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America’s Uncertain Recovery

Predicting the speed and strength of the United States' recovery from the current recession is extremely difficult. But what is clear is that policymakers must boost incentives to work in normal times when jobs are plentiful, while strengthening the safety net for when they are not and for those who are unable to work.

STANFORD – Like most of the world, the United States is attempting to overcome both the COVID-19 pandemic and a deep recession caused by the resulting government-ordered shutdown. At annual rates, the US economy shrank by 5% in the first quarter of 2020, and in the second quarter just ending, it could contract by 40% – the steepest decline since the Great Depression.

Moreover, tens of millions of workers have lost their jobs, causing the unemployment rate to soar to a post-Great Depression high of 14.7% in April. And although 70% of those laid off say they expect to be recalled to their jobs, not all will be, because many firms will fold, relocate, or reorganize.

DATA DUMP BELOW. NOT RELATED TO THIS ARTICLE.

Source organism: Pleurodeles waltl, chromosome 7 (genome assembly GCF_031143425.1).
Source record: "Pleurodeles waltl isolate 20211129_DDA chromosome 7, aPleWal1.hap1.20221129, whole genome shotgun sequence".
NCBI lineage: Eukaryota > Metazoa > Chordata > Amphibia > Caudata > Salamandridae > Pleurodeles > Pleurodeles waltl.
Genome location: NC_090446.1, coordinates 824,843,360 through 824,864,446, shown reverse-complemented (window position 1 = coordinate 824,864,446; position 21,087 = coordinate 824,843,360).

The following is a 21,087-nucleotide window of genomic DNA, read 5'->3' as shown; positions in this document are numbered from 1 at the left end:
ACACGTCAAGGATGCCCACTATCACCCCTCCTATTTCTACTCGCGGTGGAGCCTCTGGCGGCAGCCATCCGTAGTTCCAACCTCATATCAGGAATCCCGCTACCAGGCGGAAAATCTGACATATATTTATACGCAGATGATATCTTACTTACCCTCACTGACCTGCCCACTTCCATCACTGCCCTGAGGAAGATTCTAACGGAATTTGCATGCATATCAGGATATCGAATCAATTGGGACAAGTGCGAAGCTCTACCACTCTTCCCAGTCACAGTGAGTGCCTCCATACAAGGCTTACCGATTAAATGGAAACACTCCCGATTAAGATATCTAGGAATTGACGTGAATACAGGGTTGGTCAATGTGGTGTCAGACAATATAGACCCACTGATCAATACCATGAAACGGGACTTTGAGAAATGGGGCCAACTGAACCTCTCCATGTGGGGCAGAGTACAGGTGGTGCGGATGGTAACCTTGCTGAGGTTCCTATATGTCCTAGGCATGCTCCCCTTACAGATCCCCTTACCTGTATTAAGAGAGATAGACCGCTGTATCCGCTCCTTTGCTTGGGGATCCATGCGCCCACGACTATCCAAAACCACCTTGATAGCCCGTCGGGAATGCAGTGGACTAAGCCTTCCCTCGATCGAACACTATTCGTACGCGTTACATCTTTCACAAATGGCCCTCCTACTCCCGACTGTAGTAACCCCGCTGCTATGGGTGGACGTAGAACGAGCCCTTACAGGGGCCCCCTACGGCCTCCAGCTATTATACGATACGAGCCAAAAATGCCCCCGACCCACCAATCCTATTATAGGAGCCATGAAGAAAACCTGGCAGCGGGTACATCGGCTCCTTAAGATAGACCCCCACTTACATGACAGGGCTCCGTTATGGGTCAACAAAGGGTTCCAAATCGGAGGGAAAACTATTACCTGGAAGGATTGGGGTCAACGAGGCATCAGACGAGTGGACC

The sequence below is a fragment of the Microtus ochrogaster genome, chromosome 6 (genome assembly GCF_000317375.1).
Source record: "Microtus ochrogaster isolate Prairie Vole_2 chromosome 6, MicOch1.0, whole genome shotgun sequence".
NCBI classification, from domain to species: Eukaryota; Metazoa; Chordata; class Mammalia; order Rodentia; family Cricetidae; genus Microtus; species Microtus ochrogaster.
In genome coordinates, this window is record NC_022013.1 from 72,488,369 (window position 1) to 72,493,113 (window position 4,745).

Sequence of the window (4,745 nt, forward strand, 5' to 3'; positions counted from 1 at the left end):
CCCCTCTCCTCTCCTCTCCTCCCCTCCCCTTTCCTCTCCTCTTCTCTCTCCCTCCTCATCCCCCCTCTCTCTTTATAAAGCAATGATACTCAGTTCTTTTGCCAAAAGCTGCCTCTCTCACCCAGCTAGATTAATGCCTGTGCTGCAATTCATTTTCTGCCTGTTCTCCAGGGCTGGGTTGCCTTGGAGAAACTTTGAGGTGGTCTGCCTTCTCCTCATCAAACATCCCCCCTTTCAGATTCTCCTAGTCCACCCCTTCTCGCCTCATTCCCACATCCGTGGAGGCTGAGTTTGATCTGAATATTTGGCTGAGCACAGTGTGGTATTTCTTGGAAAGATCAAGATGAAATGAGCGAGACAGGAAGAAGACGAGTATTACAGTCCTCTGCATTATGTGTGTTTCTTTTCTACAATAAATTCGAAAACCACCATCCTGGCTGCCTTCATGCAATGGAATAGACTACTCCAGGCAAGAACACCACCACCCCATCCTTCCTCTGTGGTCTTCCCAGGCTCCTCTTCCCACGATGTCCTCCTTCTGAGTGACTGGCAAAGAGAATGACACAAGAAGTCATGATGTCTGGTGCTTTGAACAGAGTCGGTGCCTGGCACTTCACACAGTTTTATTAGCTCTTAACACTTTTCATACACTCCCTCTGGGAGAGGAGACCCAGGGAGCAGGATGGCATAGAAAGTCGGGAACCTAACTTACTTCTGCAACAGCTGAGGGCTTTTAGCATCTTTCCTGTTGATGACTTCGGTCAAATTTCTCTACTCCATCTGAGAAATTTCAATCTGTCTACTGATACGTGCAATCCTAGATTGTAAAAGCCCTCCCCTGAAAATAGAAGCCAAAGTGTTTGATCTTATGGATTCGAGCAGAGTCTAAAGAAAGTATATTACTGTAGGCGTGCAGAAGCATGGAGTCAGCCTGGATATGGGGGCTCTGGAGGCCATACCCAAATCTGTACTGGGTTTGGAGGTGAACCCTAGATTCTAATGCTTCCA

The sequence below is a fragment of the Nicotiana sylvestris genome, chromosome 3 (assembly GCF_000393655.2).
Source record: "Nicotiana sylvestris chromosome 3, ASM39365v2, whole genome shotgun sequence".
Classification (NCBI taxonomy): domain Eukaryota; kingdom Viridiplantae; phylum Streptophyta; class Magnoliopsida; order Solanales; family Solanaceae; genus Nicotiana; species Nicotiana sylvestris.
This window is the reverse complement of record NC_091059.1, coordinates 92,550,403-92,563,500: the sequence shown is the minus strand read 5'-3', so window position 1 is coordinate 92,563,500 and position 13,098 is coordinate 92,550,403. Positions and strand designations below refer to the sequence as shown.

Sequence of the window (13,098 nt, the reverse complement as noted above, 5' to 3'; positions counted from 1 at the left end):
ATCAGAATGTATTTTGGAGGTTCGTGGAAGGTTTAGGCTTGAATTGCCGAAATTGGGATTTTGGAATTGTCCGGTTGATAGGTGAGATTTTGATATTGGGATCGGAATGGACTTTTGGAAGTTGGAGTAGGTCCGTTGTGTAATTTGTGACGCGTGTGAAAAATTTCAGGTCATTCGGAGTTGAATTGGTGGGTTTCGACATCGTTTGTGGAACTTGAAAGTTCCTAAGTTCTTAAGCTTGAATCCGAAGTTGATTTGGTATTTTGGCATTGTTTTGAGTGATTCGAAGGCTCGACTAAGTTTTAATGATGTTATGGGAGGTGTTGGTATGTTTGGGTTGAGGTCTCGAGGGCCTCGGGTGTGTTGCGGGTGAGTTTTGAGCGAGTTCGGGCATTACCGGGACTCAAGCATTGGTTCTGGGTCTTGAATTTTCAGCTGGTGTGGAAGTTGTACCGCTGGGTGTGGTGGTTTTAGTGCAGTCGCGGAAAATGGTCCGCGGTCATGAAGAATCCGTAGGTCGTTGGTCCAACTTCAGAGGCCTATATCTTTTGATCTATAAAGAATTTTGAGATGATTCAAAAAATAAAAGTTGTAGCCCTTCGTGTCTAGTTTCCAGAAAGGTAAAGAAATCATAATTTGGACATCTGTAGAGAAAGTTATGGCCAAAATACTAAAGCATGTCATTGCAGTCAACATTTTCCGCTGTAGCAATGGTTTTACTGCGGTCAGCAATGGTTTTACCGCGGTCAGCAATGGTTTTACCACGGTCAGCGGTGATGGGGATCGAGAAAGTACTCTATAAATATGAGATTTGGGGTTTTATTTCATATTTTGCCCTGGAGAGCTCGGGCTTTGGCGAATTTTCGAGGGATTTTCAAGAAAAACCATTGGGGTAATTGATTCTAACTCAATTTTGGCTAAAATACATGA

True, the initial reopening of the economy has led to a sharp rebound that is projected to continue in the third quarter. Employment rose by 2.5 million in May, while high-frequency data from credit cards and mobility tracking for May and June show sizable bounce backs from April lows, with activity in a few sectors approaching or even exceeding year-earlier levels.

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